- Buyer's Guide
The Jon M. Huntsman School of Business announced that Stephen R. Covey, an internationally recognized authority on leadership and a best-selling author, has agreed to join its faculty as a tenured, full professor at Utah State University and the first incumbent of the Jon M. Huntsman Presidential Chair in Leadership.
Dean Douglas D. Anderson called this great news for students at the Huntsman School of Business and predicted it will give the school added momentum as it continues to emphasize the importance of innovative, ethical leadership.
Covey is best known for his book, “The 7 Habits of Highly Effective People.” His books have sold more than 20 million copies in 38 languages and “Forbes” named the 7 Habits book one of the top 10 most influential management books ever written.
Covey said he has been impressed with work being done by The Shingo Prize for Operational Excellence, an organization in the Huntsman School of Business that helps companies and organizations focus on principles that create a culture of continuous improvement through employee-empowerment and effective leadership to become more competitive and efficient.
“I have great respect and interest in what The Shingo Prize has been doing and in the transformational work underway at the Huntsman School of Business,” Covey said. “Companies that have implemented principles taught by The Shingo Prize have made dramatic and measurable progress in achieving operational excellence.”
Covey was inducted into the Shingo Academy in 2002. His relationship with the Huntsman School of Business was further strengthened with his participation in the May 2009 Shingo Prize Conference in Nashville, Tennessee, resulting in the alliance between Covey and Huntsman School of Business.
Covey will play a prominent role in the 22nd Annual Shingo Prize Conference and Awards Gala, May 17-21 in Salt Lake City, Utah where he will conduct interactive learning sessions and honor Shingo award recipients.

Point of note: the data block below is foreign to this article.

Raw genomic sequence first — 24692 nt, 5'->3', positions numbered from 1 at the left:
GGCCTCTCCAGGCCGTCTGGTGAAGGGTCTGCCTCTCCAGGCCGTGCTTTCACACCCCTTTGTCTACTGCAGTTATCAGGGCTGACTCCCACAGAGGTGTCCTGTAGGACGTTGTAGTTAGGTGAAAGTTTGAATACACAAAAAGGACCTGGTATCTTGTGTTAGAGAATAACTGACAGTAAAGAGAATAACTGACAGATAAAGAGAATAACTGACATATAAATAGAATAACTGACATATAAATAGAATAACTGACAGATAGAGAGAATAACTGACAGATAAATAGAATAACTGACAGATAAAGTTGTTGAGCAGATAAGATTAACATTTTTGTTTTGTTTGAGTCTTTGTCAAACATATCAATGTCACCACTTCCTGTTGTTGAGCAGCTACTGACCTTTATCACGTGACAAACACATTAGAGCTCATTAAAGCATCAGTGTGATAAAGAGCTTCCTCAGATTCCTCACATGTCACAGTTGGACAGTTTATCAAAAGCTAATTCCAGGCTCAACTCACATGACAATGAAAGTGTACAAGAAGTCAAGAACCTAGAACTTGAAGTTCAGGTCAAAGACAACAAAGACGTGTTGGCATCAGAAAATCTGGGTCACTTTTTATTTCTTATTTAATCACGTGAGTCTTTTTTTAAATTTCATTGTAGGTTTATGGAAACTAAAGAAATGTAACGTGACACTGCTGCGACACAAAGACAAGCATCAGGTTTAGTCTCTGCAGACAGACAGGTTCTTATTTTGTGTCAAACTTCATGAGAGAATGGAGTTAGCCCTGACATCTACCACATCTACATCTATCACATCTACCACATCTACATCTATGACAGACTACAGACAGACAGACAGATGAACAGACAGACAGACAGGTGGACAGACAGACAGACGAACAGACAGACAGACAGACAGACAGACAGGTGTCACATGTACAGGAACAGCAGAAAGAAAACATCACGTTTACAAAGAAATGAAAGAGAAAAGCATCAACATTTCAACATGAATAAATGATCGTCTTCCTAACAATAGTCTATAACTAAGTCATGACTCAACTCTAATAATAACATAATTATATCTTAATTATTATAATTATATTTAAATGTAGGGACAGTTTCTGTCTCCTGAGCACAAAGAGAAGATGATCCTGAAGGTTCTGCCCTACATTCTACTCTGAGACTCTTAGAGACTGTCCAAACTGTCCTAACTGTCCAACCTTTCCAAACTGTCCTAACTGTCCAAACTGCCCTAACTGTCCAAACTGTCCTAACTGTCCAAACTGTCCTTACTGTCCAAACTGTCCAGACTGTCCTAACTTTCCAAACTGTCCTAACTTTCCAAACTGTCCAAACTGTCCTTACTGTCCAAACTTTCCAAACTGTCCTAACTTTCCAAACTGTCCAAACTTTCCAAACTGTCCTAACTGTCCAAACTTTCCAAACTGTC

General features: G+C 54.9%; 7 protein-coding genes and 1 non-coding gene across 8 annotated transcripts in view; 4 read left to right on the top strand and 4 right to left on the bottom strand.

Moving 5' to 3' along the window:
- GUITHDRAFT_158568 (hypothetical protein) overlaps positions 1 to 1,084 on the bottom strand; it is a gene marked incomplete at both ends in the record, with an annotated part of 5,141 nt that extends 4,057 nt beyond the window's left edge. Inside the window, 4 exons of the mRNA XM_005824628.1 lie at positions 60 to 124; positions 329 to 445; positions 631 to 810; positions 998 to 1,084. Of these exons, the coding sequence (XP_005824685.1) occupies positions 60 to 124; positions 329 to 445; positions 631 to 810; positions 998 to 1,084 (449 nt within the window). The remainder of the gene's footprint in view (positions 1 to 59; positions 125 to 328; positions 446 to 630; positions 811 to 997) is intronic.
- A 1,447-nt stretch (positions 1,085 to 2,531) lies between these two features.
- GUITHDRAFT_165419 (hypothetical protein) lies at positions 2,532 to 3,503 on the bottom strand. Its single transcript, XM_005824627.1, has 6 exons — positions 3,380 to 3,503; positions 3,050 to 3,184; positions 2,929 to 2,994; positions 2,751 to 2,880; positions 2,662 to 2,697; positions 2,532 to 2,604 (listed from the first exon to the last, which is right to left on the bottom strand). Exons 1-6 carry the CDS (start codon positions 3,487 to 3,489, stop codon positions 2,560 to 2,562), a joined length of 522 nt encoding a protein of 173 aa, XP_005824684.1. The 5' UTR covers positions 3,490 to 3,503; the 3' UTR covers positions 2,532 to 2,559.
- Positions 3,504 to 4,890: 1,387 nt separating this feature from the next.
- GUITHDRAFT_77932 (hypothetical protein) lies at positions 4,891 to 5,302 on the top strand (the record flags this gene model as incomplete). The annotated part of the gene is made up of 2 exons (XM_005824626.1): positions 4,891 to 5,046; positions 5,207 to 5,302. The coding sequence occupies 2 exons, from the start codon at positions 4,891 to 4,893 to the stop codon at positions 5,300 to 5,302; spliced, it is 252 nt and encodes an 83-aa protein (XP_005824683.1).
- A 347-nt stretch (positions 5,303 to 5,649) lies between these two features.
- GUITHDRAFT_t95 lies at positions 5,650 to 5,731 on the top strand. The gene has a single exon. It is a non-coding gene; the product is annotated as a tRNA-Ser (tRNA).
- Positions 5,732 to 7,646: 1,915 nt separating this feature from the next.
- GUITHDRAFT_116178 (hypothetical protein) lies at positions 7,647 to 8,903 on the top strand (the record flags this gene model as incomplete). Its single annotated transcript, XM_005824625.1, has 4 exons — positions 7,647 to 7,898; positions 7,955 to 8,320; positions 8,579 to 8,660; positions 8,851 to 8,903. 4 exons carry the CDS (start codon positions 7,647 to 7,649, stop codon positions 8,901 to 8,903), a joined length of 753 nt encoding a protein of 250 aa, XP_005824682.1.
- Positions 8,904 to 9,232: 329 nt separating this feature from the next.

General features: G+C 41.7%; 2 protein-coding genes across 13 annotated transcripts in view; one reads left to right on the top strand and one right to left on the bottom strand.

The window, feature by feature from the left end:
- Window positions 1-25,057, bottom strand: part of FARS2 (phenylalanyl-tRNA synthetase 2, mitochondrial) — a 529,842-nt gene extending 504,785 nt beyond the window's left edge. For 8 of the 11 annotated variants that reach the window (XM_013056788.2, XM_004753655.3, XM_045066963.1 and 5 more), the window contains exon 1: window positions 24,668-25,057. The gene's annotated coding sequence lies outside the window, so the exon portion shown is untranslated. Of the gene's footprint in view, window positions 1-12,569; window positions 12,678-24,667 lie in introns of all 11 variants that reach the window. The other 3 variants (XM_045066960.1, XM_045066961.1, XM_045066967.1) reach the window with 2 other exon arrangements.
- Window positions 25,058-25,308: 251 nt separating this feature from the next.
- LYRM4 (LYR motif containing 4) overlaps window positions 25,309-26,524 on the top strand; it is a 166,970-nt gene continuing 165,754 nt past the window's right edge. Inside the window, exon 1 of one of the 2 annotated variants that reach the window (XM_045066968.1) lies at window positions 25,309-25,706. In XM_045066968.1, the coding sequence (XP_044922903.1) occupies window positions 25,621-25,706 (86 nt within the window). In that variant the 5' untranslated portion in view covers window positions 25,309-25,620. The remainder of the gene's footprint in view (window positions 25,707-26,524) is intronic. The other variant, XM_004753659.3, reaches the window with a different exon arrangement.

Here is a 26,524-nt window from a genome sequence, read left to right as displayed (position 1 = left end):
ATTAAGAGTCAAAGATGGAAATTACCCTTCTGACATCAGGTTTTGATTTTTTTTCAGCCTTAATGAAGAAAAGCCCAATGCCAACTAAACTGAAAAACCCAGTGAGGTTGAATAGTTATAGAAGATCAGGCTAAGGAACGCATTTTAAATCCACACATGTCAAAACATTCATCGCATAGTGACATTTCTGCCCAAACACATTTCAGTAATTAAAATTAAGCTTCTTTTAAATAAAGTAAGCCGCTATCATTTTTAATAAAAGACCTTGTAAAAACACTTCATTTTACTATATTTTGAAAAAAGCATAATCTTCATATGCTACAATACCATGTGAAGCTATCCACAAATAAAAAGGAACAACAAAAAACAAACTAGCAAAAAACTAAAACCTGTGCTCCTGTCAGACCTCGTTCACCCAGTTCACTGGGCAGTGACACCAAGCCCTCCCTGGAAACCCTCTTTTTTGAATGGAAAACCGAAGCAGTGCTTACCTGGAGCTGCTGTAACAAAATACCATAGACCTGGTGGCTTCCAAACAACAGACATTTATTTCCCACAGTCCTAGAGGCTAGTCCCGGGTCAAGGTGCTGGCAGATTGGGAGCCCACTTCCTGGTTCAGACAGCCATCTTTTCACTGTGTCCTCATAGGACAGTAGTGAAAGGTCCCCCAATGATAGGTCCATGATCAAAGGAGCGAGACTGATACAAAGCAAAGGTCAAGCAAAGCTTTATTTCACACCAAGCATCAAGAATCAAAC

“Dr. Covey’s life’s work has been to teach principle-centered leadership and that is a key part of what we do here at the Huntsman School of Business,” Anderson said. “We know the work we will do with him will leave a legacy in the lives of our students.”
The announcement, made in Salt Lake City by Utah State University President Stan L. Albrecht and Jon M. Huntsman, included news that the Huntsman School of Business is launching a drive to develop funding for a Stephen R. Covey Center for Leadership.
“Professor Covey will give occasional lectures at our main campus in Logan, work with faculty and collaborate with The Shingo Prize for Operational Excellence, while he helps us establish the Covey Center for Leadership,” Anderson said.
Anderson said the Stephen R. Covey Center for Leadership will house Covey’s works on principle-based leadership and “will leverage the impact and extend the influence of Dr. Covey’s life-long work and his writings.”
“The center will be created to bring together students, scholars and practitioners of leadership around the world,” Anderson said. “It will serve a vital role in preparing the next generation of principled leaders.”